JSLint should suggest its use, particularly when the current solution
            functions perfectly well.

            I am completely with you about not *suggesting* the use of 'continue'. No
            one said anything about that. Instead, I asked for it to be *allowed*.

            Detecting that a 'continue' does in fact filter a for...in loop is far from
            promoting its use. The decision to not complain about continue was made on
            jslint some time ago. Until that decision is changed, why penalize for it?
            And if the decision IS changed, and the warning against the use of
            'continue' is given its own option to turn it off, we'd still be in the same
            position of getting an error about unfiltered for...in even though warnings
            on 'continue' have been suppressed. That means to me that jslint is broken.

            Filtering and the use of 'continue' are two completely separate issues. If
            someone doesn't like continue, great. But for cryin' out loud, it DOES
            filter a for...in loop!

            >> I am happy to avoid use of "continue" unless it offers a clear
            improvement. I don't see such an improvement in this case.

            If you wish to avoid it, more power to you. But you also said that you agree
            it's purely a stylistic consideration. Given that even though you don't
            personally see a clear improvement, I do see one, so what is the harm in
            allowing me my preference?

            Programmers sure are an opinionated bunch (not excluding self)!

            Erik

            On Fri, Nov 19, 2010 at 1:00 PM, Cheney, Edward A SSG RES USAR USARC <
            austin.cheney@...> wrote:

            >
            >
            > Erik,
            >
            >
            > > In my opinion this is little different than this greatly-upvoted Stack
            > > Overflow
            >
            > I deleted my Stack Overflow account in late spring. Popularity is not a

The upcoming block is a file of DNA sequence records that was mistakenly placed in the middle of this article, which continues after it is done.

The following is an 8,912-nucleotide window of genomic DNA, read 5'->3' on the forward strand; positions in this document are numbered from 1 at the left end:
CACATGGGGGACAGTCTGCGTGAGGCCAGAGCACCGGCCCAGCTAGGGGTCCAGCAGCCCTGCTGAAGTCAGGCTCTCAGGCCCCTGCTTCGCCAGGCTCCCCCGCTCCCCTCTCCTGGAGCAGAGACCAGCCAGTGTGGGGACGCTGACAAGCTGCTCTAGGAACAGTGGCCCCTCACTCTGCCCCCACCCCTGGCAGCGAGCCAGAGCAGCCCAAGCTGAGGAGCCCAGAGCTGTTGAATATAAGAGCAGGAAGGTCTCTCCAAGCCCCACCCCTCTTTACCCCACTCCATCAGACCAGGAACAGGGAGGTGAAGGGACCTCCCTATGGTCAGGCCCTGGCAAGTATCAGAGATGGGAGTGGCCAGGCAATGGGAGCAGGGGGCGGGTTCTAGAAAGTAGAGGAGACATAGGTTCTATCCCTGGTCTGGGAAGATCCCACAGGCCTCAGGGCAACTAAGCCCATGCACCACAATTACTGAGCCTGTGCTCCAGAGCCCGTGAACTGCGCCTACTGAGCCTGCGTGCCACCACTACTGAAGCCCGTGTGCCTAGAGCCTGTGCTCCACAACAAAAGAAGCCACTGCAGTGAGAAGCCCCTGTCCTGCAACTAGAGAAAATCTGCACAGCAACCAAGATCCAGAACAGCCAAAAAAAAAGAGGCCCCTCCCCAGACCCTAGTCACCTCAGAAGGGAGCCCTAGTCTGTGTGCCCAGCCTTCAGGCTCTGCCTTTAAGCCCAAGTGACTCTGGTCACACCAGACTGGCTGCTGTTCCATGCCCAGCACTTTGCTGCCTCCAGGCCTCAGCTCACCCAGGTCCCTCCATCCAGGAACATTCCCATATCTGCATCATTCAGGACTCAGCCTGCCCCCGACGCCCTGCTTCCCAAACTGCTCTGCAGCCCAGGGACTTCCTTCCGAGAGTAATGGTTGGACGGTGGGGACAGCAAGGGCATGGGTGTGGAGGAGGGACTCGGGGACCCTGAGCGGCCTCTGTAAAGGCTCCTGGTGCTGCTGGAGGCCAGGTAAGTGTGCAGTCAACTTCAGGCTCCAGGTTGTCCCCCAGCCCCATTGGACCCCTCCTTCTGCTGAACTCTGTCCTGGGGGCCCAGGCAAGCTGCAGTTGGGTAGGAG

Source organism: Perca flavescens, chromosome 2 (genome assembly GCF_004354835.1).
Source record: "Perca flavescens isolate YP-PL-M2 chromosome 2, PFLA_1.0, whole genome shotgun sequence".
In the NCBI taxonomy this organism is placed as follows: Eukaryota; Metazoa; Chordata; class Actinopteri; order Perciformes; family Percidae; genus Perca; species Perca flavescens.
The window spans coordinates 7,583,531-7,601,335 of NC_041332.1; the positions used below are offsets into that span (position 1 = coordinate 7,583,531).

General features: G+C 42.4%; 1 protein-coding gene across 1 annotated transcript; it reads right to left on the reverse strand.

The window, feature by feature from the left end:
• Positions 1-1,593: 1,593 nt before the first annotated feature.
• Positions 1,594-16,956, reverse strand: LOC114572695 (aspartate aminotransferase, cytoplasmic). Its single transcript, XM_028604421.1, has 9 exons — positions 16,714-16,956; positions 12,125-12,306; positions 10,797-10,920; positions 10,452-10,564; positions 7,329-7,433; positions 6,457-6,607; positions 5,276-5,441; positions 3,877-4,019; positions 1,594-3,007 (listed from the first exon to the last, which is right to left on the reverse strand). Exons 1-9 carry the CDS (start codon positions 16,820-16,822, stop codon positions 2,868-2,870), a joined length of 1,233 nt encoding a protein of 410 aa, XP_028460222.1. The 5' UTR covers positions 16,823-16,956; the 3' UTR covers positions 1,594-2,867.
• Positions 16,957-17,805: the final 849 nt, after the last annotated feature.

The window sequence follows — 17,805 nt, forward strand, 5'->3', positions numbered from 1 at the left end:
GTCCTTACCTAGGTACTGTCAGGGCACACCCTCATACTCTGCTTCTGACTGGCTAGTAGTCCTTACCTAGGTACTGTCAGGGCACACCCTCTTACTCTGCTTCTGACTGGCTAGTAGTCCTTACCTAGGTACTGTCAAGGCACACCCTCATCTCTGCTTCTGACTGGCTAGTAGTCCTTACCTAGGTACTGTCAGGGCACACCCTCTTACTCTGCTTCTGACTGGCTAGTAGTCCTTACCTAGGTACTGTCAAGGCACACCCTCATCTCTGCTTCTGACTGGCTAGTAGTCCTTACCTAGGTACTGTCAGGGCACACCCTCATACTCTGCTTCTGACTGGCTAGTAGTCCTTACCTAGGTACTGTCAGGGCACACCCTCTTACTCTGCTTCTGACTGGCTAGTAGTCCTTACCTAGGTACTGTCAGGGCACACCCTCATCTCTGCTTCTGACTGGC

> correlation to accuracy.
            >
            >
            > > The top 533 votes on the 3-most-upvoted answers all weigh in that they
            > > think the "one return per procedure" rule is, well, stupid.
            >
            > There is nothing wrong with multiple exit points from a container of
            > logic. If you have all that you need then destroy the current loop and
            > exit the current container as early as possible. This is the only way I
            > could make my markup beautification logic perform in an acceptable time
            > frame.
            >
            >
            > > I think this is one of those cases: I don't want to exit the loop, I
            > > don't want a huge if block polluting my function, I just want to
            > > quickly go to the next loop if the circumstances for this invocation
            > > are wrong.
            >
            > The point of the continue statement is to break the current index of a
            > loop provided a condition without breaking from the loop. Since you are
            > not wanting to exist the loop it would make more sense to plan around
            > that condition where you do exit prematurely thereby negating the use of
            > continue.
            >
            >
            > Austin Cheney, CISSP
            > http://prettydiff.com/
            >
            >


            [Non-text portions of this message have been removed]